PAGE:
Recently, I had to do my first Friday Night Dinner at the Natural Gourmet Institute. For those of you who don’t know what that is, the school opens up on Fridays to the public as a restaurant. Guests get a prix fixe meal of an appetizer, entree, and dessert, and the menu changes every week. The students sometimes plan the menu (which, at some point, we all must do), but usually it’s the designated chef’s menu that the students must execute.
So, I got there early and I was waiting in the common area for someone to tell me what to do. A little Japanese woman came up to me and asked, “You’re here for the Friday Night Dinner, right?” I said yes. She said, “I am the chef for the dinner. I am Hideyo.” Okay, so now I’ve met my chef. I was a little concerned at this point about being able to follow her directions because she had a really thick accent. But I took it in stride. I’ll be fine, I told myself.
Then she said, “I heard you are a good student, so I’m putting you in charge of the pastry.” My first thought was that my class hadn’t done pastry yet. Wouldn’t she want to find out first if I’ve been trained in that art? She said the dessert for the night would be a cake. Then I thought, okay, I’m no stranger to baking, I can handle this.
“I want you to look at the recipe and read it.” She handed me a stack of recipes and turned to the cake page, saying, “You are the master of this cake.” All righty. She indicated that there was a lot to do and that it would require a lot of time.Three other people were going to help me with it. That meant it was complicated. But, fine, I’m no stranger to complicated either. I can handle this. Then she stated, “This cake is the most important part of my menu.”
Great. No pressure on me.
I looked at the recipe…and my stomach lurched. I had never seen a recipe written like this in my entire life. Instructions for the preparations and assembly were on two different pages and you had to flip back and forth between the two pages. On the second page, the 5 different elements were in these boxes all over the page: a gluten-free cake, raspberry puree, raspberry cream, chocolate-avocado cream, and glaze. There was nothing consecutive or sequential about this recipe. And to make things worse, everything was in grams. Those of you outside the U.S. will think nothing of this—you weigh your ingredients all the time. But most Americans do not and it’s not something I’m used to. Now I’m starting to freak out a little. But I think, I know my way around a kitchen. I will get a hold of this recipe and master it. Here’s the thing, though. When you’re trying to control the execution of a recipe, and the people who are working with you don’t know that they should be deferring to you and would not defer to anyone but their chef anyway, you’re going to have a problem.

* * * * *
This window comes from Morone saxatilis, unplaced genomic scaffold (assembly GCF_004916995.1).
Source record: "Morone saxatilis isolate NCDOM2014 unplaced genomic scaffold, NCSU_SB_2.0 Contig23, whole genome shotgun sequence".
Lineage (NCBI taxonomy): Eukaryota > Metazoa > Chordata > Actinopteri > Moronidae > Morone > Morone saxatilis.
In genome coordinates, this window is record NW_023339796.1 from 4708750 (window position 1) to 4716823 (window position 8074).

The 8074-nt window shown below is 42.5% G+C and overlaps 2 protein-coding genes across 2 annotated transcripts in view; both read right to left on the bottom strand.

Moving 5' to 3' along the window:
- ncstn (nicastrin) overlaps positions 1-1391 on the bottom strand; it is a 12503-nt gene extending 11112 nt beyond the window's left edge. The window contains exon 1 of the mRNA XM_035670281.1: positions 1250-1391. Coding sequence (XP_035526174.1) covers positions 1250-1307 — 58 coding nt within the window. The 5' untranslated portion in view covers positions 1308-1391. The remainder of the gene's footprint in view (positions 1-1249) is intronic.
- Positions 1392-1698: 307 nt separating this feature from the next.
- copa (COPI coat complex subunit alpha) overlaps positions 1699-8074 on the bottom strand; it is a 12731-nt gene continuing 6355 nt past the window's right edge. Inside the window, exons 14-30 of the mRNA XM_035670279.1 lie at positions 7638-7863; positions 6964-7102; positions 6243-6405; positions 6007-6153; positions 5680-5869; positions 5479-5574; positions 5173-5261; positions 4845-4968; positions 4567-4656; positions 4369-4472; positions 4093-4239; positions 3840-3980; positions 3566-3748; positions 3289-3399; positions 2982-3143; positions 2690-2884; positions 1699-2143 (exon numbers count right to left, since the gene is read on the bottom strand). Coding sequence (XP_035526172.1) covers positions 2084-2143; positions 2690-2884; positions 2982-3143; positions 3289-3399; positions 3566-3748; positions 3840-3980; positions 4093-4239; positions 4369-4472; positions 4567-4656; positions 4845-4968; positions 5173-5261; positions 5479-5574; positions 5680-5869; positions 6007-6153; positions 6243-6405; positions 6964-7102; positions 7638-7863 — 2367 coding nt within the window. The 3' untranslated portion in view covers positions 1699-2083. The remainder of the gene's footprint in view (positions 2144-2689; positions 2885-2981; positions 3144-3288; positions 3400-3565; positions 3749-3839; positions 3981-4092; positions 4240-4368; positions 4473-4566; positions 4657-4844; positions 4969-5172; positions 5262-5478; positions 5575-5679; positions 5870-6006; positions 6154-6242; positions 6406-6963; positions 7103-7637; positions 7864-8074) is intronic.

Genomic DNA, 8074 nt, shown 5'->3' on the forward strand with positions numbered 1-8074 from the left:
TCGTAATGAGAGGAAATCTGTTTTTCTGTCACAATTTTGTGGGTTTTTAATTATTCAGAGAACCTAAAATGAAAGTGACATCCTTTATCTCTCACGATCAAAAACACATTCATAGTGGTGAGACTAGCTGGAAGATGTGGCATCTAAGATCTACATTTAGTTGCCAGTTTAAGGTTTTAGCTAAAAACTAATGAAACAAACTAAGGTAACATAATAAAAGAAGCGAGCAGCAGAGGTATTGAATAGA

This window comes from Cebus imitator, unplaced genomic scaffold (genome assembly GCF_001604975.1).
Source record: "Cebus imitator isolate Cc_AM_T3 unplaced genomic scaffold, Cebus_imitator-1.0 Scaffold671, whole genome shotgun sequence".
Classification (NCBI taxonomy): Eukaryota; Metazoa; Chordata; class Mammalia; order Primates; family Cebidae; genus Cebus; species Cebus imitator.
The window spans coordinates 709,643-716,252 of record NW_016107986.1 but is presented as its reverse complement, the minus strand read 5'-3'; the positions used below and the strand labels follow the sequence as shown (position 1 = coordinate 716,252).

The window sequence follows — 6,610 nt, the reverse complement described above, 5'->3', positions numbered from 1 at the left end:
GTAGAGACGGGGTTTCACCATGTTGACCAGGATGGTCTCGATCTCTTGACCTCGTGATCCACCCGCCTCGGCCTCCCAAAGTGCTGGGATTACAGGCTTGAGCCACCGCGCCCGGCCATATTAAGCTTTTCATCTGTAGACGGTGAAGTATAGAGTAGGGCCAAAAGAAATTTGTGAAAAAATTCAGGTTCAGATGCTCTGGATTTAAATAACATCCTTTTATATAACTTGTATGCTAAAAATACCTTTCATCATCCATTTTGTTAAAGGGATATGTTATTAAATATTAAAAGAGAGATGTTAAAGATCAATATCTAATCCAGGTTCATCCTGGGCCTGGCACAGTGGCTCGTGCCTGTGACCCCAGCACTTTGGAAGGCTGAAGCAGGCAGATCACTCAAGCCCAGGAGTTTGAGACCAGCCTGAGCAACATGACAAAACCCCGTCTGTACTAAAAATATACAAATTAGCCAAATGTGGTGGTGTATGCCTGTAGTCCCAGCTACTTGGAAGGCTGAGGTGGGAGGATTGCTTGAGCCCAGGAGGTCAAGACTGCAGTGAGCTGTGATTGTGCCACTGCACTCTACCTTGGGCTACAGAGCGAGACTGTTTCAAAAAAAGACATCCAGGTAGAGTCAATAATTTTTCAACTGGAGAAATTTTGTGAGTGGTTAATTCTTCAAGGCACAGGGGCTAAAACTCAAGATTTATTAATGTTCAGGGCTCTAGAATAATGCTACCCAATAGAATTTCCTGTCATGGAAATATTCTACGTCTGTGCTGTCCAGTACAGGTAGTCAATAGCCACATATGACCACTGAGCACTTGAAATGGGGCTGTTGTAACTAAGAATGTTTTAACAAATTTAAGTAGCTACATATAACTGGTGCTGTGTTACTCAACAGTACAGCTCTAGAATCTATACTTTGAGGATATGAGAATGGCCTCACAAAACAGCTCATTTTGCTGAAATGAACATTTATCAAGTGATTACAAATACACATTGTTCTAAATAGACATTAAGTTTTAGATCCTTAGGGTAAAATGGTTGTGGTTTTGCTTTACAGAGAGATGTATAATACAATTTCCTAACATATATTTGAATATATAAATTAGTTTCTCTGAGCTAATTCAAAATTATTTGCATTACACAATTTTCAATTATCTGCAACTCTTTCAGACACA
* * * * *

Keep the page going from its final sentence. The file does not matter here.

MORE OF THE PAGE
And I did. I completely lost control of the damn thing. No one was communicating and we kept overlapping steps. The real problem, though, was that every one of us was completely confused about this recipe. There was so much confusion and chaos in the kitchen, I was trying to pull everyone’s efforts together, and there was no communication, but what there was…was a screw-up. Oh, how I screwed up!
I had to make applesauce by roasting and pureeing apples. Then I had to weigh out 600 grams. Except that I forgot to weigh it and used the entire batch, mixing in other ingredients. When the chef found out, she asked me, “Did you weigh the applesauce?” I said no, and she asked, “Why?” I had no answer. If could have crawled under the table, I would have. I had failed my chef and wanted to cry. She began doing these mathematical calculations, mixed in other stuff for the cake batter, and separated the batches. I had no clue how she figured out how much of each ingredient to use, but she made it work.
The next day, she showed me how I had to cut it. Three cakes had to be sliced with excruciating precision. And I was allowed to use the knife only once. When I sliced, I handed it over to someone else, who put it in a pan of hot water, cleaned it, and wiped it try. Meanwhile, I sliced with another knife. So we had these two knives rotating. It took an hour to cut these perfect little triangles. Once we were on the plating line, executing the chef’s vision of each course, I picked up those chocolate-covered rectangles very gingerly and placed them on the plates just so. Once I passed each plate to the the next person, it was out of my hands. I was like a mamma bird sending off her chick into flight. Unfortunately, I didn’t have my camera so I only got a crappy camera phone shot, and before the cake was plated.
The entire experience was traumatic and I think I’m scarred for life. But in the end, she shook my hand, patted me on the back, and said, “Good job.” (She was tougher than her size would suggest—I thought my lung would collapse from that pat.) Despite the major faux pas and my inexperience in a professional kitchen, I think I did well overall. Most of all, it was exhilarating. There was an adrenaline rush about it all. It was damn hard work but I really enjoyed it. Mind you, it confirmed for me that I don’t want to be a restaurant chef, but I think a part of me will forevermore crave that high.
~ Appetizer ~
Red cabbage and red grapefruit terrine
Beets and potatoes with tahini sauce
Broccoli rabe in Japanese mustard sauce
~ Entree ~
Tofu carpaccio with watermelon radishes
Green pea falafels
Steamed quinoa with bamboo shoots and spring vegetables
Raw kale and avocado salad
~ Dessert ~
Raspberry almond chocolate cake
Hojicha ice cream